Power of Metal.dk Review

The Great Divide
Style: Progressive Rock
Release date: 29 September 2014
Playing time: 55:47 (Standard Edition)

After a ten-year hiatus, progressive rockers Enchant are FINALLY back with "The Great Divide." I've been a fan of this band since their debut album, "A Blueprint of the World," which came out way back in 1993. Since that time the band have released some really great albums, including that debut, "Wounded" and "Juggling 9 or Dropping 10." After the latter album, the band lost drummer Paul Craddick. Paul is one of my favorite drummers of all time. He also wrote many of the band's best music and lyrics. Guitarist Douglas A. Ott and vocalist extraordinaire Ted Leonard were still around so the songwriting was still in good hands with them, but things changed with Sean Flanegan on drums.

"The Great Divide" is the third album of what I think of as the "Flanegan Era." It's also the second with keyboardist Bill Jenkins, who replaced Michael "Benignus" Geimer. "The Great Divide" turns into a spotlight for Bill, which is great. The problem is that Sean just isn't the drummer that Paul is. This was the issue I had with both "Blink of an Eye" and "Tug of War" (the last two releases). Enchant's music by nature has "spaces," which Paul would often fill with his amazing playing. He also DROVE the band, while Sean seems more content to be "along for the ride." The songs tend to feel like they are going a little slower than they should or, in some cases, just flat-out DRAG.

The album opens with "Circles," which has a killer riff. The downside is that there is a backing vocal on the chorus that sounds pretty bad. Ted's lead vocal is amazing as usual, but to have a dreary, almost off-key backing vocal makes no sense to me. The next track is the first single "Within an Inch" and it suffers from the slowness I mentioned before. The song basically needs a kick in the ass and doesn't get it. The solos are top-notch in the song, and one reason most of the songs on "The Great Divide" are longer is because of the liberal use of solos. The title track is the longest song and it has plenty of solos from Douglas and Bill. It's one of the best songs on the album: it doesn't drag nearly as much and the drumming is solid.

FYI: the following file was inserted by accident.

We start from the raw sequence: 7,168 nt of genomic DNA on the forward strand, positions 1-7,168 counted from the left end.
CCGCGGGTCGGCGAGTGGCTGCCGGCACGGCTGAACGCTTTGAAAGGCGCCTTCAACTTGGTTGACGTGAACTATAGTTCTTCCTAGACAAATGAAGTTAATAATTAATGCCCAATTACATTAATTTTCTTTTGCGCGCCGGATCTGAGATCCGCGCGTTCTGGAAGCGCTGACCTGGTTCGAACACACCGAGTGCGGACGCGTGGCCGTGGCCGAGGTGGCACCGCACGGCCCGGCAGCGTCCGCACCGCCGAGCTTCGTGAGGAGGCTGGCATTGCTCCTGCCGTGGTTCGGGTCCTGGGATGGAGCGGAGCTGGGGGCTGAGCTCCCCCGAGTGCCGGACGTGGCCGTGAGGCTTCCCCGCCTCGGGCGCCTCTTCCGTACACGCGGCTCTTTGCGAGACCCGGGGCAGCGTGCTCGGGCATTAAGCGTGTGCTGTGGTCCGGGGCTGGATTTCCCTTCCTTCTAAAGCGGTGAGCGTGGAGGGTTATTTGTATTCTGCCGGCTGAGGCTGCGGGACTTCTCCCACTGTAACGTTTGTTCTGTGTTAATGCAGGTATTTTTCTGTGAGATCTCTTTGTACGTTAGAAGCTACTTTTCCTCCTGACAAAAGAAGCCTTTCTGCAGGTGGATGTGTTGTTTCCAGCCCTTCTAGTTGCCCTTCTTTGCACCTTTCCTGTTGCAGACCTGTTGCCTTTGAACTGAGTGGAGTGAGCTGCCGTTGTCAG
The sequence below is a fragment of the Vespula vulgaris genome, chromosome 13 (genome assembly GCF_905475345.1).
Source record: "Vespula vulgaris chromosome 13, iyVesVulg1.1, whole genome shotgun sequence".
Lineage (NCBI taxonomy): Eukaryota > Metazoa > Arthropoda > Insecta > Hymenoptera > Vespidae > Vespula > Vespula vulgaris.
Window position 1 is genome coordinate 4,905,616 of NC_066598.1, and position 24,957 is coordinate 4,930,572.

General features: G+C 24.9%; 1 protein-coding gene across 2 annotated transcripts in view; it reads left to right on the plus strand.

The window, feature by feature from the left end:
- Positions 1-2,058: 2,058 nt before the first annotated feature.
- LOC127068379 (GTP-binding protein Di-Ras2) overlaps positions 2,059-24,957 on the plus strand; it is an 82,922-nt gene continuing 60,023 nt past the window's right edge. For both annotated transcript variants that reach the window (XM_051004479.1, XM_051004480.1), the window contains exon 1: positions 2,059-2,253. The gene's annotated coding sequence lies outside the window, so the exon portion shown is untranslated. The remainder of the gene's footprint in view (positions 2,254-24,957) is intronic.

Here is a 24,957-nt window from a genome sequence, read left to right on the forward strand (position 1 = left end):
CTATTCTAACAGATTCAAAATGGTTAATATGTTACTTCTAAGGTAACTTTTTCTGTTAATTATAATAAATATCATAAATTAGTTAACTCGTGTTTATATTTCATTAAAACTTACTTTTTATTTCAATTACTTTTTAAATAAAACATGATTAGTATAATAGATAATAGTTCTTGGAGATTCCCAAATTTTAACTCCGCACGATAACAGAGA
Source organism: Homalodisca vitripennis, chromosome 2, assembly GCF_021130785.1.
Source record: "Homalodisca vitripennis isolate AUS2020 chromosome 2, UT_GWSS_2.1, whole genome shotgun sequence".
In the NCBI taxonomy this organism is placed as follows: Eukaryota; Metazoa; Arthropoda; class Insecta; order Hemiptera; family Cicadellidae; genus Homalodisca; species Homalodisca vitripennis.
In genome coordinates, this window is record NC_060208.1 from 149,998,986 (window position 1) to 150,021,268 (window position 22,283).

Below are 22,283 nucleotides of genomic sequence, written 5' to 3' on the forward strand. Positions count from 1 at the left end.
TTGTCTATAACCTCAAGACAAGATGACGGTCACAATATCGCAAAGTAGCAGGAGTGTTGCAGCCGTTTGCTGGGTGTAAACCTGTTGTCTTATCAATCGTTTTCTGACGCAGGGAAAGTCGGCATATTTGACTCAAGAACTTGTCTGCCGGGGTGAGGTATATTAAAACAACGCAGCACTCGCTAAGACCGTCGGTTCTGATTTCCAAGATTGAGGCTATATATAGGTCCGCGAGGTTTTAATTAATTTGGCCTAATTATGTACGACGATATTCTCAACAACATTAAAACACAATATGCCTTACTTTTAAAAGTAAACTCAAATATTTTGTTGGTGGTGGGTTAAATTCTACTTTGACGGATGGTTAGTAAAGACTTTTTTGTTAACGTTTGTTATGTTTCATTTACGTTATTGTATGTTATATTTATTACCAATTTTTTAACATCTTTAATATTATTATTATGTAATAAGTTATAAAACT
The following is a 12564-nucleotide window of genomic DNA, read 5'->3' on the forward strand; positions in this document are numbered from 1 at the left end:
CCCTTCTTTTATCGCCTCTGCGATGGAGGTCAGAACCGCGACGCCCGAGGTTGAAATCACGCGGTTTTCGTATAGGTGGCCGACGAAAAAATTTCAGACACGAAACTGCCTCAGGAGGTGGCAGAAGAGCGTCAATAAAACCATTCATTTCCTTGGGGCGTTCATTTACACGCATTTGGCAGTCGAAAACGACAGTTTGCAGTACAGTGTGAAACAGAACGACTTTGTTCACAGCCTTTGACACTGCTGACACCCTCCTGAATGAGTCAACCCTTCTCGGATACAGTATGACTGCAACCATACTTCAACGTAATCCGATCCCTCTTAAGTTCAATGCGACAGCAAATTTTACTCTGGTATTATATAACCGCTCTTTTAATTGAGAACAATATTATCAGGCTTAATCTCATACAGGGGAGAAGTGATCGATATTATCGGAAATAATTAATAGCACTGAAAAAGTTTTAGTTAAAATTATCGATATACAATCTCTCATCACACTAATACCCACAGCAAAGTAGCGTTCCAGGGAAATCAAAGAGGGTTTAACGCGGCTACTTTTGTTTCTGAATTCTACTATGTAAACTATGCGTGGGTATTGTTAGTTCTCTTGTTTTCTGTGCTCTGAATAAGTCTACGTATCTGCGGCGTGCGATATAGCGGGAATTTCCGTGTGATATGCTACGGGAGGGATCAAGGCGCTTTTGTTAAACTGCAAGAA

"All Messed Up" is aptly named. The main riff is too heavy for Enchant and just not very good. The bridge and verses are far better. This song needed a lot more work, which is odd since the band had ten years to perfect these songs. That's another sticking point with me. If you have that much time, ALL these songs should be basically killer. The good news is that "Transparent Man" is KILLER! The song is easily one of the best songs the band has ever done: well written with an amazing chorus and great use of the stellar voice of Ted Leonard. I should also point out that Ted sounds amazing through out this whole album. He truly is one of the best vocalists that I have ever heard. "Life in a Shadow" is a very good song and, along with "Transparent Man," should have opened the album.

"Deserve to Feel" and "Here and Now" are similar in that both are more proggy than Enchant usually is. Ample use of keyboardist Bill Jenkins is always a help. Bill and Doug do a lot of trading off with there solos which shows the quality players they both are. The songs also seem to enliven the rhythm section. Ed Platt is a rock solid bassist and while he isn't flashy, he gets the job done and holds down the bottom as well as anyone.

I was very excited that Enchant was returning after being away for 10 years. Ted has had plenty of work with Spock's Beard and Thought Chamber, among others...but it's not Enchant. While "The Great Divide" is better than the last two albums, it does not achieve the heights of the albums before them. It's a good album, but not a great one. I assume Paul Craddick will not be returning to the band, so I suppose I need to accept this is how the band is going to sound: good, not great.

01. Circles
Within An Inch
The Great Divide
All Messed Up
Transparent Man
Life In A Shadow
Deserve To Feel
Here And Now
Label: InsideOut Music
Distribution: EMI (Denmark)
Artwork rating: 90/100
Reviewed by: Rob Pociluk
Date: 24 September 2014
Website: www.enchantband.com